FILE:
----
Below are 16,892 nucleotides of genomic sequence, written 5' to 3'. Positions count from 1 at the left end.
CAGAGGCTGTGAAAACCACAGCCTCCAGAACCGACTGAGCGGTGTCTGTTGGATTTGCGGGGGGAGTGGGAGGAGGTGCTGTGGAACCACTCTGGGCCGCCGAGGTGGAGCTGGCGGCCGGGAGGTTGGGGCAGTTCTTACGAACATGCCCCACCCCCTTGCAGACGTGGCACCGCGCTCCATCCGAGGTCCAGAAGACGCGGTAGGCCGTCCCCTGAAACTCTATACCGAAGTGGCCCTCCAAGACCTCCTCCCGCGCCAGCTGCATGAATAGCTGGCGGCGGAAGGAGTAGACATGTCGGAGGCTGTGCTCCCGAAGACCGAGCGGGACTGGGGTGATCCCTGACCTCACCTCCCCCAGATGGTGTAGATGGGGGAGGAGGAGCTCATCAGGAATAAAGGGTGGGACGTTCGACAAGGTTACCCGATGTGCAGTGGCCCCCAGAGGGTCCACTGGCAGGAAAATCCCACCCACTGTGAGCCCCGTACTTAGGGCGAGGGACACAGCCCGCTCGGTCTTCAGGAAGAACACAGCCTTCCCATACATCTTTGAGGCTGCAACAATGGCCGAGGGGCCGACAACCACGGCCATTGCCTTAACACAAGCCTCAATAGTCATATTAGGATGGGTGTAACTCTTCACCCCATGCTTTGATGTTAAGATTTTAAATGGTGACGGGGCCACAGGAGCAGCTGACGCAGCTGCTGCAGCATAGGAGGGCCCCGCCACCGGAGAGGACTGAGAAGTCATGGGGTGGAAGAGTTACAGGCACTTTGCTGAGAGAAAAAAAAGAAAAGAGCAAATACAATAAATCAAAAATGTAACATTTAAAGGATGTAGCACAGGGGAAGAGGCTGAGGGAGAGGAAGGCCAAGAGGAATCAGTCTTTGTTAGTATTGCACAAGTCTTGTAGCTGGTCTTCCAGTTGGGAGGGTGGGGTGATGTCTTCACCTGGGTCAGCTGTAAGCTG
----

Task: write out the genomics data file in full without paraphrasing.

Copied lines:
Below are 16,892 nucleotides of genomic sequence, written 5' to 3'. Positions count from 1 at the left end.
CAGAGGCTGTGAAAACCACAGCCTCCAGAACCGACTGAGCGGTGTCTGTTGGATTTGCGGGGGGAGTGGGAGGAGGTGCTGTGGAACCACTCTGGGCCGCCGAGGTGGAGCTGGCGGCCGGGAGGTTGGGGCAGTTCTTACGAACATGCCCCACCCCCTTGCAGACGTGGCACCGCGCTCCATCCGAGGTCCAGAAGACGCGGTAGGCCGTCCCCTGAAACTCTATACCGAAGTGGCCCTCCAAGACCTCCTCCCGCGCCAGCTGCATGAATAGCTGGCGGCGGAAGGAGTAGACATGTCGGAGGCTGTGCTCCCGAAGACCGAGCGGGACTGGGGTGATCCCTGACCTCACCTCCCCCAGATGGTGTAGATGGGGGAGGAGGAGCTCATCAGGAATAAAGGGTGGGACGTTCGACAAGGTTACCCGATGTGCAGTGGCCCCCAGAGGGTCCACTGGCAGGAAAATCCCACCCACTGTGAGCCCCGTACTTAGGGCGAGGGACACAGCCCGCTCGGTCTTCAGGAAGAACACAGCCTTCCCATACATCTTTGAGGCTGCAACAATGGCCGAGGGGCCGACAACCACGGCCATTGCCTTAACACAAGCCTCAATAGTCATATTAGGATGGGTGTAACTCTTCACCCCATGCTTTGATGTTAAGATTTTAAATGGTGACGGGGCCACAGGAGCAGCTGACGCAGCTGCTGCAGCATAGGAGGGCCCCGCCACCGGAGAGGACTGAGAAGTCATGGGGTGGAAGAGTTACAGGCACTTTGCTGAGAGAAAAAAAAGAAAAGAGCAAATACAATAAATCAAAAATGTAACATTTAAAGGATGTAGCACAGGGGAAGAGGCTGAGGGAGAGGAAGGCCAAGAGGAATCAGTCTTTGTTAGTATTGCACAAGTCTTGTAGCTGGTCTTCCAGTTGGGAGGGTGGGGTGATGTCTTCACCTGGGTCAGCTGTAAGCTG